Winning cocktail inspired by war

A homage to his Singaporean roots mixed with South American flavour proved to be the winning recipe for barman Vijay Mudaliar.

His rum-based cocktail, inspired by the Japanese Occupation of Singapore in the 1940s, beat eight other competitors at the Diplomatico World Tournament Singapore Final on Monday night.

In its second year, the international bartending competition was founded by Venezuelan rum producer Diplomatico and features some of the best barmen in the world creating innovative cocktails using Diplomatico rum.

Mr Mudaliar's winning cocktail, named Jewel Of The East, was crafted using rum, a sweet potato compote cooked with rum liqueur, pandan leaves, cinnamon and cardamom.

A "ration card" was issued with the cocktail, referencing similar ones issued by the Japanese to control supplies of rice and other essential items during World War II.

It also came with a brown paper bag filled with sweet potato chips and banana money, dollar notes printed with banana trees that was the currency used in Malaya during the war.

Mr Mudaliar, 25, a bartender with Operation Dagger in Ann Siang Hill, says of the inspiration behind his drink: "Some of the people I look up to include Lim Bo Seng, a war hero, and a crucial point of time (for him) was the Japanese Occupation."

Lim Bo Seng was a Chinese resistance fighter known for his anti-Japanese activities during World War II, which was why Mr Mudaliar picked the Japanese Occupation as inspiration for his cocktail.

His grandmother took care of his family during the war and "saved the family during the Occupation as she used to cook Indian food for the Japanese".

Singapore's positioning as a strategic port location was also why he dubbed his cocktail Jewel Of The East.

He adds that he was looking for "a cocktail that represented me" and his Singaporean roots, which he grew more appreciative of after spending time overseas for work and travel.

He has had a previous work stint at The Blind Pig in London's Soho, one of the most popular bars in the city.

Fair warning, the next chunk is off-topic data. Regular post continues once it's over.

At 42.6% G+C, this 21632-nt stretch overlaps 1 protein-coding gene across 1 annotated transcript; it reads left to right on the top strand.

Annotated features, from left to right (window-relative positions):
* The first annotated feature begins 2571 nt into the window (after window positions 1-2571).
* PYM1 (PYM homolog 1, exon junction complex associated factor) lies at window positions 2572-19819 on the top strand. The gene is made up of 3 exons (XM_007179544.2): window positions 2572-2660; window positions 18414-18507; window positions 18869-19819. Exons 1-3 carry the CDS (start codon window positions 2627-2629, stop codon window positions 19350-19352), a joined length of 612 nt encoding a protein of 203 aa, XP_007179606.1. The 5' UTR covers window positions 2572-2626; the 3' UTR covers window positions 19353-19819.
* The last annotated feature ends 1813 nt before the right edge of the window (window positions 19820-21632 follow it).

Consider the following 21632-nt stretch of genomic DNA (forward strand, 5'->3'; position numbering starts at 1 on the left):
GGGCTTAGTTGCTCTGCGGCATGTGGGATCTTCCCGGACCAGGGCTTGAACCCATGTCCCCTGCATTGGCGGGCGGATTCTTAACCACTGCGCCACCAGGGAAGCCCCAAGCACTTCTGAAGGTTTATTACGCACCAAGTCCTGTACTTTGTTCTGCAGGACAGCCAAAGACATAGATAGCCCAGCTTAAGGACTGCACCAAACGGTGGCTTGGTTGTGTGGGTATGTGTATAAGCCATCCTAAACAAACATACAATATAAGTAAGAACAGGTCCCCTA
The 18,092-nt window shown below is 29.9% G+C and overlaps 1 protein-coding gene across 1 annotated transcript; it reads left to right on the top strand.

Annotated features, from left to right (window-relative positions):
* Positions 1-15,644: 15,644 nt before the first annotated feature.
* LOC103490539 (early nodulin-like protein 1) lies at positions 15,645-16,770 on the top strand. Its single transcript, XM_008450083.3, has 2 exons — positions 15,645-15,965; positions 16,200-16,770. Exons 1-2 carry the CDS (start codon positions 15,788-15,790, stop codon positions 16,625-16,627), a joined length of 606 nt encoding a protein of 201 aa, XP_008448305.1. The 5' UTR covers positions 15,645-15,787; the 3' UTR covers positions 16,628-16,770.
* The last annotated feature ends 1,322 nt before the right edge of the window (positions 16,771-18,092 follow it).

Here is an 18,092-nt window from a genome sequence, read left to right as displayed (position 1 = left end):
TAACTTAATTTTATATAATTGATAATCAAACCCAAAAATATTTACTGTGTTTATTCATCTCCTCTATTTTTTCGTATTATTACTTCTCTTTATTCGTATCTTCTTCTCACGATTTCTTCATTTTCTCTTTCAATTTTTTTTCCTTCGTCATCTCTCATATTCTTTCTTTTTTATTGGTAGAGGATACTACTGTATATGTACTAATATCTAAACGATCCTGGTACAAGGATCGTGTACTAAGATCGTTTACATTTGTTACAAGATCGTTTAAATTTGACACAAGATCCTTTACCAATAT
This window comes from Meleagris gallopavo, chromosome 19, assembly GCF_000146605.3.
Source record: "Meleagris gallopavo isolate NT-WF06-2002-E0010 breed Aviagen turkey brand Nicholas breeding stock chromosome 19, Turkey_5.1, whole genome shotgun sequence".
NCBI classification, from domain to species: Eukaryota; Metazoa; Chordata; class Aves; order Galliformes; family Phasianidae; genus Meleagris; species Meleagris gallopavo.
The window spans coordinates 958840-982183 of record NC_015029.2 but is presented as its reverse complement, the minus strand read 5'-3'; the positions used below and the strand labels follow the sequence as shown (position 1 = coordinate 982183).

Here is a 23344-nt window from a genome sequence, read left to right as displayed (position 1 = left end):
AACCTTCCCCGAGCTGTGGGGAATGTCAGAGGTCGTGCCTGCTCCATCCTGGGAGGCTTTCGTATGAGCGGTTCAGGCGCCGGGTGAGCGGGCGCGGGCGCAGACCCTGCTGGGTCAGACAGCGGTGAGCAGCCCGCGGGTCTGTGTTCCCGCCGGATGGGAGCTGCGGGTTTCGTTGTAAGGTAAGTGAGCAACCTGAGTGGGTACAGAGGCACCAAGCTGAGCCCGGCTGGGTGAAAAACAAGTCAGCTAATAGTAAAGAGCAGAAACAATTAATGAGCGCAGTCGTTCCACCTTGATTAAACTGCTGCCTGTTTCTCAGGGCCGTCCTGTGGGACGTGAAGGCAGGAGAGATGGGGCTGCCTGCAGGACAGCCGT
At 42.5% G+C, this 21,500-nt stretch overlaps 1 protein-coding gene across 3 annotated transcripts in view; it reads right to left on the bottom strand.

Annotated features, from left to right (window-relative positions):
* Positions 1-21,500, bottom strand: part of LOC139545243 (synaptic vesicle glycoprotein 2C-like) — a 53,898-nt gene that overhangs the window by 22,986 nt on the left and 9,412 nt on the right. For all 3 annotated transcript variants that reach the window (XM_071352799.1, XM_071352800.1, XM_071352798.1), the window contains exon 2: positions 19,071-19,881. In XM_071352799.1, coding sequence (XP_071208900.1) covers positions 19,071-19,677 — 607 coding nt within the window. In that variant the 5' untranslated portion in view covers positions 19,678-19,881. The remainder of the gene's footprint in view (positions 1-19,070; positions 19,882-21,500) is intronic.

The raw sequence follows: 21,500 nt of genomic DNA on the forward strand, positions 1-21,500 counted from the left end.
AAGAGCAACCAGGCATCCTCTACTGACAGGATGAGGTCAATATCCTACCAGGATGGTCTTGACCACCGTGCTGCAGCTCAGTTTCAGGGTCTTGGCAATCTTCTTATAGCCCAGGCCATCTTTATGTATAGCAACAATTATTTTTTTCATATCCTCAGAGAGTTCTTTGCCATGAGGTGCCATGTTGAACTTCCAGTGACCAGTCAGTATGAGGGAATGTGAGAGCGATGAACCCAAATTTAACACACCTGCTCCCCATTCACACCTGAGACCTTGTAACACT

Bartenders Boo Jing Heng of Jigger & Pony in Amoy Street and Tom Hogan of Anti:dote at Fairmont Singapore took second and third places in the competition held at 28 HongKong Street respectively.

Thirty participants signed up for the Singapore competition of the Diplomatico World Tournament, which started last November.

After two qualifying rounds, 10 bartenders were picked for the finals.

One of the finalists, Byron Tan of The Horse's Mouth, pulled out at the last minute due to work commitments, which left nine finalists competing on Monday night.

Each were given 10 minutes to create four of the same cocktail, and they were allowed to use their own home-made bitters, syrups, and liqueurs.

Mr David Cordoba of spirits distributor Proof & Company, one of the five judges at Monday's competition, says he was impressed by the quality and skills of the finalists, which were "comparable to some of the top countries in the world for bartending".

The former global ambassador for Bacardi rum says the competitors were judged based on several factors, such as their technique and presentation, ability to balance and bring out the flavours of the ingredients, and their bartending flair.

He says he was won over by Mr Mudaliar's drink because of the way he linked Singaporean history with ingredients from Central and South America.

He says: "He understood the flavour profile of the rum, what he wanted to use and how he wanted to present it. It was like a ritual, and an experience to have that drink. Simple to execute anywhere, but complex in its rich combination of flavours."

Mr Mudaliar will represent Singapore at the World Final in Venezuela in April, where he will be pitted against more than 20 bartenders from countries such as Australia, Italy, France, Canada and China.

This article was first published on January 7, 2015.
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